Being a Public scholar means innovative and genuine engagement with other scholars and community stakeholders to help solve some of the world’s greatest challenges. It means working with others to take our research from letters on a page to understanding the potential implications and impact on the daily lives of people.
Hypertensive disorders of pregnancy are among the leading direct causes of maternal deaths, associated with 46,000 maternal deaths and 500,000 perinatal deaths annually. It is a global injustice that 95% of maternal deaths are from low- and middle-income countries, with a disproportionate burden in sub-Saharan Africa. This points to the critical need to find contextualized ways to reduce adverse outcomes and promote maternal well-being in locally appropriate, strength-based approaches that empower people and target underlying inequities.
My doctoral project employs a human-rights based approach to map the pathways of risk between maternal diet and pregnancy hypertension in sub-Saharan Africa including
- describing maternal dietary patterns and contextual factors,
- investigate dietary patterns associated with a heightened risk of pregnancy hypertension risk and,
- conceptualize and facilitate knowledge translation to effect positive changes in maternal nutrition.
Using community-based qualitative research in Kenya, The Gambia, and Mozambique combined with dietary diversity scores from the PRECISE Network prospective pregnancy cohort, my research highlights the social inequalities that marginalize women and contribute to malnutrition and adverse pregnancy outcomes.
What does being a Public Scholar mean to you?
To me, being a Public scholar means innovative and genuine engagement with other scholars and community stakeholders to help solve some of the world’s greatest challenges. It means working with others to take our research from letters on a page to understanding the potential implications and impact on the daily lives of people.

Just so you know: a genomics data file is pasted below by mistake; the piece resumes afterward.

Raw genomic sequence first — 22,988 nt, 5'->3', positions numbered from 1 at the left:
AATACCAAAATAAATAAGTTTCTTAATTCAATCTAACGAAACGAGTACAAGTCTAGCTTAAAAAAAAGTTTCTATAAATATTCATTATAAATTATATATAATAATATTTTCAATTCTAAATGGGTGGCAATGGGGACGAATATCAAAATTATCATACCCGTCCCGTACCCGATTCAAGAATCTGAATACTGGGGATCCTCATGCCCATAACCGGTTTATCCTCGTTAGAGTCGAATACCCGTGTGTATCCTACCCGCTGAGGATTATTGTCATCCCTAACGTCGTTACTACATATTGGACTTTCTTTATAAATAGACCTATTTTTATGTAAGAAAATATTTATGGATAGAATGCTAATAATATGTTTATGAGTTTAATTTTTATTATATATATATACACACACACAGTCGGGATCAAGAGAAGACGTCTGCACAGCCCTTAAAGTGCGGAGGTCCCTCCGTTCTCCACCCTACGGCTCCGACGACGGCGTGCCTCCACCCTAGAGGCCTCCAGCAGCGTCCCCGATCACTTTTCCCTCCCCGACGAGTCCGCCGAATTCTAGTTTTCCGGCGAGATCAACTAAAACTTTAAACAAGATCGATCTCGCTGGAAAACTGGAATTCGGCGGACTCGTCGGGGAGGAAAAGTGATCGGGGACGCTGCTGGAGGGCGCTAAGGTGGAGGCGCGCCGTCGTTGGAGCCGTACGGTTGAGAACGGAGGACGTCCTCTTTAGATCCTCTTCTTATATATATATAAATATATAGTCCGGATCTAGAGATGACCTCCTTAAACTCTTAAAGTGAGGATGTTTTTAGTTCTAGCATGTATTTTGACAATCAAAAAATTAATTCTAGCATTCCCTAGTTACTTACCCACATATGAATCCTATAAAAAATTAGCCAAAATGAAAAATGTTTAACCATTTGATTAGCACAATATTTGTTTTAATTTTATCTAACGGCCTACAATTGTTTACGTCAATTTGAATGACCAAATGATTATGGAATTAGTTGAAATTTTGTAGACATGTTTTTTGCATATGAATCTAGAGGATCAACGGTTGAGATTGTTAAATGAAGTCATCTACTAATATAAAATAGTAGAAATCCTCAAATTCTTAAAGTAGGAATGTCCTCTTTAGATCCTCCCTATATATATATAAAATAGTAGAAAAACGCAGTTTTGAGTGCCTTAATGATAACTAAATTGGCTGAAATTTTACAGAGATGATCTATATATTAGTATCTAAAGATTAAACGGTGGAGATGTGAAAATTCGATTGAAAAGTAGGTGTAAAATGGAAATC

In what ways do you think the PhD experience can be re-imagined with the Public Scholars Initiative?
The Public Scholars Initiative will help build skills in knowledge translation and public engagement, as well as support an innovative dissemination and intervention co-designing workshop in Kilifi, Kenya with Department of Health stakeholders based on PhD findings. Moreover, it is an opportunity to network with other amazing scholars in the program who I will be able to connect with, be inspired by, and learn from. Within the seemingly overwhelming challenges in strengthening health systems and calling out systemic inequalities, it is important to network with others to build momentum and connections that may be the seeds of future innovative partnerships and ideas.
How do you envision connecting your PhD work with broader career possibilities?
Maternal nutrition has immense effects on healthy infant growth with important impacts on the child's future potential in society and the prevention of intergenerational malnutrition. However, there has been a critical lack of focus on maternal nutrition for women themselves. Working to remedy this missing focus on women’s health outcomes is something I’m very passionate about for both my PhD and future career. My PhD work has opened a number of research questions on further exploring the associations between maternal diets, various forms of malnutrition and placental disorders, as well as helped connect me to other researchers, implementers and stakeholders to develop my career.
How does your research engage with the larger community and social partners?
As part of my doctoral research, I completed a series of systematic reviews to critically evaluate the current state of the evidence between maternal nutrition and pre-eclampsia. I worked with the Preeclampsia Foundation, one of the world’s largest non-profit patient advocacy organizations dedicated to hypertensive disorders of pregnancy, to develop an article on their website summarizing key findings to a public audience. I also work with PRECISE country study teams and Ministry of Health officials to bring research findings back to the communities.
Why did you decide to pursue a graduate degree?
After my Master's degree, I worked and volunteered in action research and global health interventions for six years, fueled by a passion to bring the voices of the most marginalized in societies to the forefront of conversations and reduce the gap between theory and practice. I became especially interested in women's health and rights and found an amazing work family with the PRE-EMPT (https://pre-empt.bcchr.ca/) team based at the Department of Obstetrics and Gynaecology and the BC Children's Hospital Research Institute. When the opportunity arose, I was very excited to pursue a PhD to further work towards tangible change in policies around how the international community views maternal diet and health.
Why did you choose to come to British Columbia and study at UBC?
UBC is a vibrant academic community with wonderful interdisciplinary opportunities. I have been very inspired by the professors, colleagues and fellow students I've had the honour of working with and learning from. I am especially lucky to be mentored by Dr Rajavel Elango, who has been systematically studying nutrition during human pregnancy.